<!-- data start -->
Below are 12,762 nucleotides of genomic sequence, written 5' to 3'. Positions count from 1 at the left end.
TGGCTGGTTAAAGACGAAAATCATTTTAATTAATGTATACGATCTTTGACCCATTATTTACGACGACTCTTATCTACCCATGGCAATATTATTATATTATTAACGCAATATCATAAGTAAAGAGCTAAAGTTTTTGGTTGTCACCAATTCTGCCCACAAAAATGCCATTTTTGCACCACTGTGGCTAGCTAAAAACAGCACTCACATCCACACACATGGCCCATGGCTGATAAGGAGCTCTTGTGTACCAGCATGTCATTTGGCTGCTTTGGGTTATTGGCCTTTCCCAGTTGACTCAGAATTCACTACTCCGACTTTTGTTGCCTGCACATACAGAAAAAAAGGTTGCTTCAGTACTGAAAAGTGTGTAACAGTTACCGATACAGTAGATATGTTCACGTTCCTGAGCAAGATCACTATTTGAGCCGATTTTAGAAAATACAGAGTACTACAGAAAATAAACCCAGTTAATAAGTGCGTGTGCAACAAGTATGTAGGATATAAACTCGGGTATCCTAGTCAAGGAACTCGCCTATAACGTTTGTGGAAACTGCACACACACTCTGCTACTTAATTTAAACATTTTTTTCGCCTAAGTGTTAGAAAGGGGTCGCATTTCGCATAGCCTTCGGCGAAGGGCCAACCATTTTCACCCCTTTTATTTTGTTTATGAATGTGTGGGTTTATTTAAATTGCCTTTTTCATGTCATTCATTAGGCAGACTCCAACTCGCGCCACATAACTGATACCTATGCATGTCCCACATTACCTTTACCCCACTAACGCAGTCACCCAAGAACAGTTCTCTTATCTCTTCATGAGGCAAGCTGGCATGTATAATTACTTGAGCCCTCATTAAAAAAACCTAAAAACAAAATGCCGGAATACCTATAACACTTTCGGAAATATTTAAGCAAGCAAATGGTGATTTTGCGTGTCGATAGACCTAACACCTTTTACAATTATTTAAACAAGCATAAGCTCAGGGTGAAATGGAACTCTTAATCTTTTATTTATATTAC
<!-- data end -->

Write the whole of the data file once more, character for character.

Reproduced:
Below are 12,762 nucleotides of genomic sequence, written 5' to 3'. Positions count from 1 at the left end.
TGGCTGGTTAAAGACGAAAATCATTTTAATTAATGTATACGATCTTTGACCCATTATTTACGACGACTCTTATCTACCCATGGCAATATTATTATATTATTAACGCAATATCATAAGTAAAGAGCTAAAGTTTTTGGTTGTCACCAATTCTGCCCACAAAAATGCCATTTTTGCACCACTGTGGCTAGCTAAAAACAGCACTCACATCCACACACATGGCCCATGGCTGATAAGGAGCTCTTGTGTACCAGCATGTCATTTGGCTGCTTTGGGTTATTGGCCTTTCCCAGTTGACTCAGAATTCACTACTCCGACTTTTGTTGCCTGCACATACAGAAAAAAAGGTTGCTTCAGTACTGAAAAGTGTGTAACAGTTACCGATACAGTAGATATGTTCACGTTCCTGAGCAAGATCACTATTTGAGCCGATTTTAGAAAATACAGAGTACTACAGAAAATAAACCCAGTTAATAAGTGCGTGTGCAACAAGTATGTAGGATATAAACTCGGGTATCCTAGTCAAGGAACTCGCCTATAACGTTTGTGGAAACTGCACACACACTCTGCTACTTAATTTAAACATTTTTTTCGCCTAAGTGTTAGAAAGGGGTCGCATTTCGCATAGCCTTCGGCGAAGGGCCAACCATTTTCACCCCTTTTATTTTGTTTATGAATGTGTGGGTTTATTTAAATTGCCTTTTTCATGTCATTCATTAGGCAGACTCCAACTCGCGCCACATAACTGATACCTATGCATGTCCCACATTACCTTTACCCCACTAACGCAGTCACCCAAGAACAGTTCTCTTATCTCTTCATGAGGCAAGCTGGCATGTATAATTACTTGAGCCCTCATTAAAAAAACCTAAAAACAAAATGCCGGAATACCTATAACACTTTCGGAAATATTTAAGCAAGCAAATGGTGATTTTGCGTGTCGATAGACCTAACACCTTTTACAATTATTTAAACAAGCATAAGCTCAGGGTGAAATGGAACTCTTAATCTTTTATTTATATTAC